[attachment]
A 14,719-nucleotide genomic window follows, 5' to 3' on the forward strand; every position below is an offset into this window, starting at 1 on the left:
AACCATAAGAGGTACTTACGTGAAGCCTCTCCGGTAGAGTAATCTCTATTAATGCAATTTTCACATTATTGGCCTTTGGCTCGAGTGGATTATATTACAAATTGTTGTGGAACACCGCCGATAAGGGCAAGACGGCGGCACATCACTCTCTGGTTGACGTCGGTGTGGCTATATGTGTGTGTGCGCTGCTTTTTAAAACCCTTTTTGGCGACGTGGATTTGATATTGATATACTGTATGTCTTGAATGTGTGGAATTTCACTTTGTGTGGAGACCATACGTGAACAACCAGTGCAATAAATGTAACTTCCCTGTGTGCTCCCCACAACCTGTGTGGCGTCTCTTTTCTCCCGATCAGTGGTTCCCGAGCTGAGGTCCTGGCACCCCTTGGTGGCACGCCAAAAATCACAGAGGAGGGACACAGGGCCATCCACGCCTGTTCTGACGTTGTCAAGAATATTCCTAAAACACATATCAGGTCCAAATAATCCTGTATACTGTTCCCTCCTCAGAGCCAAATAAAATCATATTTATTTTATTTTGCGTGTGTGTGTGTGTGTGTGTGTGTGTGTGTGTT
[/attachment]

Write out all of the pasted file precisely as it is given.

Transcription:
A 14,719-nucleotide genomic window follows, 5' to 3' on the forward strand; every position below is an offset into this window, starting at 1 on the left:
AACCATAAGAGGTACTTACGTGAAGCCTCTCCGGTAGAGTAATCTCTATTAATGCAATTTTCACATTATTGGCCTTTGGCTCGAGTGGATTATATTACAAATTGTTGTGGAACACCGCCGATAAGGGCAAGACGGCGGCACATCACTCTCTGGTTGACGTCGGTGTGGCTATATGTGTGTGTGCGCTGCTTTTTAAAACCCTTTTTGGCGACGTGGATTTGATATTGATATACTGTATGTCTTGAATGTGTGGAATTTCACTTTGTGTGGAGACCATACGTGAACAACCAGTGCAATAAATGTAACTTCCCTGTGTGCTCCCCACAACCTGTGTGGCGTCTCTTTTCTCCCGATCAGTGGTTCCCGAGCTGAGGTCCTGGCACCCCTTGGTGGCACGCCAAAAATCACAGAGGAGGGACACAGGGCCATCCACGCCTGTTCTGACGTTGTCAAGAATATTCCTAAAACACATATCAGGTCCAAATAATCCTGTATACTGTTCCCTCCTCAGAGCCAAATAAAATCATATTTATTTTATTTTGCGTGTGTGTGTGTGTGTGTGTGTGTGTGTGTGTT